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December 5, 2020

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Introduction to Dominion Theology. Is it Biblical?

4 min read

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Introduction

Does Dominion Theology, which has been called both a rescue for our deteriorating society and a false system of prophecy, offer a valid perspective on eschatology, or does it offer a dangerous shift from “Gospel and the Kingdom of God” to “Law and the kingdom of man?”

Dominion Theology embraces many of the same teachings of most conservative evangelical groups that hold the Bible to be inerrant. However, it also holds to some unique teachings. For example, it promotes an approach concerning God’s law that is radically different from that of the majority of conservative Christians.

Dominion Theology separates itself by calling for all civil laws to be based upon Biblical Principles. According to author David Smith, “Increasing numbers, however, are entering the movement, seeing it as a means of reestablishing the greatness and former glory of the Christian Faith, and even ushering in the kingdom of God in the here and now.”

HISTORY OF THE MOVEMENT

Dominion Theology, also called “the Christian Reconstructionist Movement” and “Kingdom Now Theology,” began to take root in the 1960’s. Promoting a doctrine called “Theonomy,” the growth of Dominion theology was aided by the ever apparent deterioration of American society. The movement promises that by returning to Mosaic Law, society will return to Christian morality, decency and security. By 1973, dominion theory was gaining ground among intellectuals. It was at this time that the late Rousas John Rushdoony, known as the “father of Christian Reconstructionism, published his book, “The Institutes on Biblical Law,”

LEADING FIGURES IN THE MOVEMENT

R.J. Rushdoony, born in New York in 1916 to Armenian immigrants, stated that he came from an unbroken line of pastors all the way back to the 4th century. Well educated, he worked as a missionary before pastoring a series of Presbyterian churches. He then founded the Chalcedon Foundation in 1965 to promote a new “Christian Reconstructionism.” Later referred to as a “think tank of the extreme religious right,” the institute was named after the Council of Chalcedon of 451 AD, where Jesus Christ was affirmed “Lord over all” and it was taught that “all earthly power must conform to the Word of God.”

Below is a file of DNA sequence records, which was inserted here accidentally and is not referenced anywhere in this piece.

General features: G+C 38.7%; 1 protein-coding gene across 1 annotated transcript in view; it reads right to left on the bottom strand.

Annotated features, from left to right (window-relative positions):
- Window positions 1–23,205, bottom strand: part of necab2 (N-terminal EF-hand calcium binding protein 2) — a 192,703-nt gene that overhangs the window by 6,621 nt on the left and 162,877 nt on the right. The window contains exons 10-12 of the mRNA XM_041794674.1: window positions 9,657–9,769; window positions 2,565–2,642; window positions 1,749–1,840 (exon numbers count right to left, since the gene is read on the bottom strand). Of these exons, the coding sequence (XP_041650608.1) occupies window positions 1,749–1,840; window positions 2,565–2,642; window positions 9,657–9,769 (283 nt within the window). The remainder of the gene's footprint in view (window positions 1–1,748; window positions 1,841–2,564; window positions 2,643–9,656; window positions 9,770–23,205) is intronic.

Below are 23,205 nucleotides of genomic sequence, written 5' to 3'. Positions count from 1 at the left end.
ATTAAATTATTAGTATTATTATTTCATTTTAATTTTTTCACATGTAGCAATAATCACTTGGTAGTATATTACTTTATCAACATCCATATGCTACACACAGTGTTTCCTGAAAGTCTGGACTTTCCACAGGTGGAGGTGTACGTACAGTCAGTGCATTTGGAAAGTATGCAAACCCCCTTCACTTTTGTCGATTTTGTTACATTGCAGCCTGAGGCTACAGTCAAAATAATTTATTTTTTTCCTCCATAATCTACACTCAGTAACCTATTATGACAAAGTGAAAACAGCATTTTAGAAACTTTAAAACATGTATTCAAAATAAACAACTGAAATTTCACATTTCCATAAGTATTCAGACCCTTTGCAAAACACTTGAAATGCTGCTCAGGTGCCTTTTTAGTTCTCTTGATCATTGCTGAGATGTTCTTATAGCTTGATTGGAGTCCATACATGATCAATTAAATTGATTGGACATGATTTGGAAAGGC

Rushdoony believed that the authority of human institutions was thus limited. Founding documents of his organization include the statement,

All laws should be based on Biblical law and that Christ will not return until ‘the Holy Spirit has empowered the church to advance Christ’s Kingdom in time and history.‘”

In 1973, after having written about 30 other books on Theology, Rushdoony wrote “The Institutes on Biblical Law.” Contained within two volumes and 900 pages was the first book related to Dominion Theology, or “Theonomy” (God-law).

Rushdoony and Chalcedon have been very influential within certain circles. Rushdoony influenced former presidential candidate Howard Phillips of the Conservative Caucus and US Taxpayers Party to convert from Judaism. He has also worked with the Council for National Policy and the Conservative Caucus, (which is also chaired by Howard Phillips.)

Greg Bahnsen, another famous Theonomist, began reading Rushdoony’s books when he was young. He earned his Masters of Divinity and Theology and later, in 1977, published a book called “Theonomy in Christian Ethics.” In it he taught that Mosaic Law should be applied to all of life. The book was so controversial that it caused him to lose his position at the Reformed Seminary in which he was teaching.

Gary North, Rushdoony’s son-in-law, assisted Rushdoony with editing the “Journal of Christian Reconstruction” from 1974 until the two had an argument in 1981. He then moved to Tyler, Texas, and founded the “Institute for Christian Economics (ICE).” Formed for the purpose of “Publishing Christian, free-market economics, educational materials, newsletters and books,” ICE believes that

decentralized free-market economics are Biblically ordained” and that “Christianity is innately decentralist,” stating, “From the beginning orthodox Christians have denied the divinity of the state…they denied the operating presupposition of the ancient world, namely, the legitimacy of a divine rule or divine State.”

North has written quite a few publications through the years concerning Dominion Theology.

Other influential figures include David Chilton, Gary DeMar, Joseph Kickasola and Ray Sutton. David Chilton advanced the Dominion theory of Biblical Prophecy through his books, “Paradise Restored” in 1985 and “Days of Vengeance” in 1987. Gary DeMar was a student of Bahnsen’s at the Reformed Seminary. He was later the director of the Institute of Christian Government in Atlanta, Georgia. He has authored several books and led seminars on God and Government. Joseph Kickasola was a professor of international studies and Hebrew at Regent University. Ray Sutton was an Episcopal priest. His book, “That You May Prosper,” is considered a classical Dominion view on Biblical covenants.

Part II – Theological Distinctives of the Movement